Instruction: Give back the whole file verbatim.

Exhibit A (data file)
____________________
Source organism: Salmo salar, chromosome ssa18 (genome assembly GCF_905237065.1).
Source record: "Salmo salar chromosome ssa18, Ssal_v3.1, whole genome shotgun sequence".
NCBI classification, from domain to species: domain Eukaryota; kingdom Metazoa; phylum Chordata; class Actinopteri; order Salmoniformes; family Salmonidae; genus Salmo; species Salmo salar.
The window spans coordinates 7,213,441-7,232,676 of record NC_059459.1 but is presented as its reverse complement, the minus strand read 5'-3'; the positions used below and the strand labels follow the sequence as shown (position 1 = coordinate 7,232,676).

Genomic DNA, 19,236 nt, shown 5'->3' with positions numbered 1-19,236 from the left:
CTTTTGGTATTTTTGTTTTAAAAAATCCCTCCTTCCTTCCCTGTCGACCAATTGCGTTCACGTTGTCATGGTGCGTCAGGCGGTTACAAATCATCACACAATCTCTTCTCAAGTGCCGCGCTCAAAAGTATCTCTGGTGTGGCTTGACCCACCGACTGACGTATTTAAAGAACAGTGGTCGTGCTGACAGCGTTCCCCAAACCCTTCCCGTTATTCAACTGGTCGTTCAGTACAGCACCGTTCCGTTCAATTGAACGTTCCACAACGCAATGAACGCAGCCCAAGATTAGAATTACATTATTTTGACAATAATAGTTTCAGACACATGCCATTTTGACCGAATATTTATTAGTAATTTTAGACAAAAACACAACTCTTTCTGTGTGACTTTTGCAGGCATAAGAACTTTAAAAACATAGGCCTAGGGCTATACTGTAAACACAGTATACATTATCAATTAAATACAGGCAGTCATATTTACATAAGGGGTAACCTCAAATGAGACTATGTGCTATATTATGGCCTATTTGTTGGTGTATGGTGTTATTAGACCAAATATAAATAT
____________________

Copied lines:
Source organism: Salmo salar, chromosome ssa18 (genome assembly GCF_905237065.1).
Source record: "Salmo salar chromosome ssa18, Ssal_v3.1, whole genome shotgun sequence".
NCBI classification, from domain to species: domain Eukaryota; kingdom Metazoa; phylum Chordata; class Actinopteri; order Salmoniformes; family Salmonidae; genus Salmo; species Salmo salar.
The window spans coordinates 7,213,441-7,232,676 of record NC_059459.1 but is presented as its reverse complement, the minus strand read 5'-3'; the positions used below and the strand labels follow the sequence as shown (position 1 = coordinate 7,232,676).

Genomic DNA, 19,236 nt, shown 5'->3' with positions numbered 1-19,236 from the left:
CTTTTGGTATTTTTGTTTTAAAAAATCCCTCCTTCCTTCCCTGTCGACCAATTGCGTTCACGTTGTCATGGTGCGTCAGGCGGTTACAAATCATCACACAATCTCTTCTCAAGTGCCGCGCTCAAAAGTATCTCTGGTGTGGCTTGACCCACCGACTGACGTATTTAAAGAACAGTGGTCGTGCTGACAGCGTTCCCCAAACCCTTCCCGTTATTCAACTGGTCGTTCAGTACAGCACCGTTCCGTTCAATTGAACGTTCCACAACGCAATGAACGCAGCCCAAGATTAGAATTACATTATTTTGACAATAATAGTTTCAGACACATGCCATTTTGACCGAATATTTATTAGTAATTTTAGACAAAAACACAACTCTTTCTGTGTGACTTTTGCAGGCATAAGAACTTTAAAAACATAGGCCTAGGGCTATACTGTAAACACAGTATACATTATCAATTAAATACAGGCAGTCATATTTACATAAGGGGTAACCTCAAATGAGACTATGTGCTATATTATGGCCTATTTGTTGGTGTATGGTGTTATTAGACCAAATATAAATAT